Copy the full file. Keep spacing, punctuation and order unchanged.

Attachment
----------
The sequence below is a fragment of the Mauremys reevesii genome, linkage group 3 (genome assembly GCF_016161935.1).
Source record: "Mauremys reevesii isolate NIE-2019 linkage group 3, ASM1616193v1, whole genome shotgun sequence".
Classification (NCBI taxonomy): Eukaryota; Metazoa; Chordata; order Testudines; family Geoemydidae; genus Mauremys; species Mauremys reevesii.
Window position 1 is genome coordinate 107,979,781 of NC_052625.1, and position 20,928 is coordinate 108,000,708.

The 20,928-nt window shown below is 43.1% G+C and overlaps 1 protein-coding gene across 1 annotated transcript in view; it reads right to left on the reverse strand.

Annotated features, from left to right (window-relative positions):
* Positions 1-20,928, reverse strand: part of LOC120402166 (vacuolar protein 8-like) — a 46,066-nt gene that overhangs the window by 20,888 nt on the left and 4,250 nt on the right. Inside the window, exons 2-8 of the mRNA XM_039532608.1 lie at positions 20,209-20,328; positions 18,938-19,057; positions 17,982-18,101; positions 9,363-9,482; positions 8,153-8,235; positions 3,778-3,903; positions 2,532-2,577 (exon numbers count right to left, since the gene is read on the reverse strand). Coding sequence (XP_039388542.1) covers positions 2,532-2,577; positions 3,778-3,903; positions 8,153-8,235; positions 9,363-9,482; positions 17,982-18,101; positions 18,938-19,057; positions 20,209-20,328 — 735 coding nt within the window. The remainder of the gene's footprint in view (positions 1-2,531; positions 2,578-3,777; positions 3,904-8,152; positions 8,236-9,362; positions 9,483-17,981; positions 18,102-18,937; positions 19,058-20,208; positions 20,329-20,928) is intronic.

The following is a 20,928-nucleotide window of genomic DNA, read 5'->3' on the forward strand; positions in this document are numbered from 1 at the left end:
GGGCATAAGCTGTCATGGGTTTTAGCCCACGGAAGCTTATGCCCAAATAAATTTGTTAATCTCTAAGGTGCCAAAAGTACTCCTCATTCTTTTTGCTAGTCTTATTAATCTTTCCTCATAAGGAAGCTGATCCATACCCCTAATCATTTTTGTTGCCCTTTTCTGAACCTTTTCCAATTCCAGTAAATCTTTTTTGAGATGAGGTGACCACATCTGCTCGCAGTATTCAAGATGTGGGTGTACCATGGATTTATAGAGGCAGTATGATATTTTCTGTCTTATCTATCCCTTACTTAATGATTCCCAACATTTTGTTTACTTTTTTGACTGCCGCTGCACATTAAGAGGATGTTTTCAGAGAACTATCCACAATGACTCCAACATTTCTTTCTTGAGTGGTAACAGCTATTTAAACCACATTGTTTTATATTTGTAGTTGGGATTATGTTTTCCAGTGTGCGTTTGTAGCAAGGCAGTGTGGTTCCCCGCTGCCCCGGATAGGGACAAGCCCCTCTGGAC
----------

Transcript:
The sequence below is a fragment of the Mauremys reevesii genome, linkage group 3 (genome assembly GCF_016161935.1).
Source record: "Mauremys reevesii isolate NIE-2019 linkage group 3, ASM1616193v1, whole genome shotgun sequence".
Classification (NCBI taxonomy): Eukaryota; Metazoa; Chordata; order Testudines; family Geoemydidae; genus Mauremys; species Mauremys reevesii.
Window position 1 is genome coordinate 107,979,781 of NC_052625.1, and position 20,928 is coordinate 108,000,708.

The 20,928-nt window shown below is 43.1% G+C and overlaps 1 protein-coding gene across 1 annotated transcript in view; it reads right to left on the reverse strand.

Annotated features, from left to right (window-relative positions):
* Positions 1-20,928, reverse strand: part of LOC120402166 (vacuolar protein 8-like) — a 46,066-nt gene that overhangs the window by 20,888 nt on the left and 4,250 nt on the right. Inside the window, exons 2-8 of the mRNA XM_039532608.1 lie at positions 20,209-20,328; positions 18,938-19,057; positions 17,982-18,101; positions 9,363-9,482; positions 8,153-8,235; positions 3,778-3,903; positions 2,532-2,577 (exon numbers count right to left, since the gene is read on the reverse strand). Coding sequence (XP_039388542.1) covers positions 2,532-2,577; positions 3,778-3,903; positions 8,153-8,235; positions 9,363-9,482; positions 17,982-18,101; positions 18,938-19,057; positions 20,209-20,328 — 735 coding nt within the window. The remainder of the gene's footprint in view (positions 1-2,531; positions 2,578-3,777; positions 3,904-8,152; positions 8,236-9,362; positions 9,483-17,981; positions 18,102-18,937; positions 19,058-20,208; positions 20,329-20,928) is intronic.

The following is a 20,928-nucleotide window of genomic DNA, read 5'->3' on the forward strand; positions in this document are numbered from 1 at the left end:
GGGCATAAGCTGTCATGGGTTTTAGCCCACGGAAGCTTATGCCCAAATAAATTTGTTAATCTCTAAGGTGCCAAAAGTACTCCTCATTCTTTTTGCTAGTCTTATTAATCTTTCCTCATAAGGAAGCTGATCCATACCCCTAATCATTTTTGTTGCCCTTTTCTGAACCTTTTCCAATTCCAGTAAATCTTTTTTGAGATGAGGTGACCACATCTGCTCGCAGTATTCAAGATGTGGGTGTACCATGGATTTATAGAGGCAGTATGATATTTTCTGTCTTATCTATCCCTTACTTAATGATTCCCAACATTTTGTTTACTTTTTTGACTGCCGCTGCACATTAAGAGGATGTTTTCAGAGAACTATCCACAATGACTCCAACATTTCTTTCTTGAGTGGTAACAGCTATTTAAACCACATTGTTTTATATTTGTAGTTGGGATTATGTTTTCCAGTGTGCGTTTGTAGCAAGGCAGTGTGGTTCCCCGCTGCCCCGGATAGGGACAAGCCCCTCTGGAC